A decade ago, Chinese electronics company Lenovo bought out IBM's personal computer arm for $1.75 billion in what was China's first major overseas acquisition in the technology sector. The deal cemented Lenovo's status as one of the world's biggest PC manufacturers (it now ranks as the largest), and it launched China's journey to becoming one of the world's largest foreign investors in the technology sector. That process has accelerated exponentially; in 2014, for example, Chinese direct investment in the U.S. information and communications technology industry accounted for about half of all Chinese investment into the United States. In some areas, such as semiconductors, biotechnology and green energy, investment came almost entirely from private Chinese investors.
This expansion abroad differs from traditional Chinese outward investment patterns. Chinese state-owned companies dominate overseas acquisitions in most sectors, but high-tech areas are the domain of companies with weak or no ties to the government. Despite the relative lack of Chinese state involvement, the growth of investment will still raise concerns among Western companies and governments, particularly in the United States, over Beijing's investment strategy and the impact Chinese companies could have on those markets. Meanwhile, China is becoming more innovative itself and evolving into a world leader in some high-tech areas. China's aptitude in a number of tech-related sectors will only increase, and given China's size, incremental changes in its capabilities can have a significant impact on world markets.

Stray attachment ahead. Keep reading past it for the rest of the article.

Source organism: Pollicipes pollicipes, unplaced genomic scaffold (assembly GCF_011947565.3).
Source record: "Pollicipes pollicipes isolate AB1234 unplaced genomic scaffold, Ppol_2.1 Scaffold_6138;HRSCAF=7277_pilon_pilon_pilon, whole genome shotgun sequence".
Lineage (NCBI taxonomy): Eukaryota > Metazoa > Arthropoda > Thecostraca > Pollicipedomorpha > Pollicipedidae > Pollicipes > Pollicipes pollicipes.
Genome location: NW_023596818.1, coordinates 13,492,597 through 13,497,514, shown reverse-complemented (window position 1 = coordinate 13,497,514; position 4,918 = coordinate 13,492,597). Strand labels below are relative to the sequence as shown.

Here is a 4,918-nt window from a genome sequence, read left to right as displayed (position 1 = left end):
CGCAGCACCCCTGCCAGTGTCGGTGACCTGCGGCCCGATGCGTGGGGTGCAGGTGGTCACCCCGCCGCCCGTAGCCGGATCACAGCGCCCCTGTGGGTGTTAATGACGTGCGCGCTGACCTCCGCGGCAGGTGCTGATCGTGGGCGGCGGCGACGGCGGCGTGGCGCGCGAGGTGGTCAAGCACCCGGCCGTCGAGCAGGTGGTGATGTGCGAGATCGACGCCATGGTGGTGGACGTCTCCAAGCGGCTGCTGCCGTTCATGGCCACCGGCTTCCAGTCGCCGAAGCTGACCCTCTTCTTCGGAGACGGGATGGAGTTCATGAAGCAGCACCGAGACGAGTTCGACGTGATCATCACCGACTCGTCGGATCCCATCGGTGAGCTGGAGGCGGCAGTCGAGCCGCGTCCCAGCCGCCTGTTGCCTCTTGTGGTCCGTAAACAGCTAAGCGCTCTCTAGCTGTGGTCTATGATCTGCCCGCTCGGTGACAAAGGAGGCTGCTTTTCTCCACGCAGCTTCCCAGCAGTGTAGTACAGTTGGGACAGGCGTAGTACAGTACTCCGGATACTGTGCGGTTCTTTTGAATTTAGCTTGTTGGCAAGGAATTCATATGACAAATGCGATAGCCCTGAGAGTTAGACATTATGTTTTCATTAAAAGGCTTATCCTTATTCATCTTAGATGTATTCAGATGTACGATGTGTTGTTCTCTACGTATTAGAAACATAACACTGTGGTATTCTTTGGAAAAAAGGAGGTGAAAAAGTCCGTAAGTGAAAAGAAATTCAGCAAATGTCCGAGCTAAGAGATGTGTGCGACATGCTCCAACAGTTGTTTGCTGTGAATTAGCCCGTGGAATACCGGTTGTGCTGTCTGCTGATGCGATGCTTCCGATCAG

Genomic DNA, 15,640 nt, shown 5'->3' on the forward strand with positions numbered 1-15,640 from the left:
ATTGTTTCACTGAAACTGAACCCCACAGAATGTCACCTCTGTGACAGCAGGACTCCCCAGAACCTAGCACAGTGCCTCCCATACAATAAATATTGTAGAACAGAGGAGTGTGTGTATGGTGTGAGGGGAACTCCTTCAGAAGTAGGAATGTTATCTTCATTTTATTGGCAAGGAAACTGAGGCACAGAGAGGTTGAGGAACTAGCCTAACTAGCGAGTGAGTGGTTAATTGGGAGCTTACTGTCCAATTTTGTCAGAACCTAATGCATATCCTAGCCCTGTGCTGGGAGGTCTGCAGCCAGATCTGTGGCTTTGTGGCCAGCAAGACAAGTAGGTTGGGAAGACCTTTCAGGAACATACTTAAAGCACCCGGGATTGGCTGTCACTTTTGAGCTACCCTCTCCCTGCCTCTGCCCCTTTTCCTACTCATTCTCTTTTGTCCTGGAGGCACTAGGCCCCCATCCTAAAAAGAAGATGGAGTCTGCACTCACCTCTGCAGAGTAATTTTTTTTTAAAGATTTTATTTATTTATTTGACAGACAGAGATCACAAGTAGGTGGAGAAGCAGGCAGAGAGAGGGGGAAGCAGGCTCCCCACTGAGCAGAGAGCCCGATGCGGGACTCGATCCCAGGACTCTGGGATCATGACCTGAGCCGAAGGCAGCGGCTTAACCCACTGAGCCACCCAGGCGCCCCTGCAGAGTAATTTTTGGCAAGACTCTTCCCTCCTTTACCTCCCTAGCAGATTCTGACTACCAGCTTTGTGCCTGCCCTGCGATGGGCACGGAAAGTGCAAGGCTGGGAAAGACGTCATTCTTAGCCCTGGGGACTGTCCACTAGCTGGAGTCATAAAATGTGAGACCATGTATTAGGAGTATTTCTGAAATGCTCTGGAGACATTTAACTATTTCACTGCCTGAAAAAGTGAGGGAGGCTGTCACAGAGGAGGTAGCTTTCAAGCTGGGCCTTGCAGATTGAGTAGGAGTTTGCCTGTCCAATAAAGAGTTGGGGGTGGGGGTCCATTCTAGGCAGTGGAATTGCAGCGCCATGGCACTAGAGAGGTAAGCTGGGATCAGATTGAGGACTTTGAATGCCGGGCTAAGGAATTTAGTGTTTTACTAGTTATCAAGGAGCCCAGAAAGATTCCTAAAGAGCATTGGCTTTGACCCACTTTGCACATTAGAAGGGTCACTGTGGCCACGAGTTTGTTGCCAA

China's Changing Investment Goals
China's foreign direct investment traditionally has focused on resource acquisition, trade facilitation and technology acquisition. In the developing world, this investment pattern has been most visible in Africa and Latin America, where China has invested billions in developing mining projects and the port, rail and electricity infrastructure needed to support those projects. In the developed world, China has supported port and freight rail development as well, but it has also focused on acquiring technology through partnerships in the oil and natural gas industry and other areas.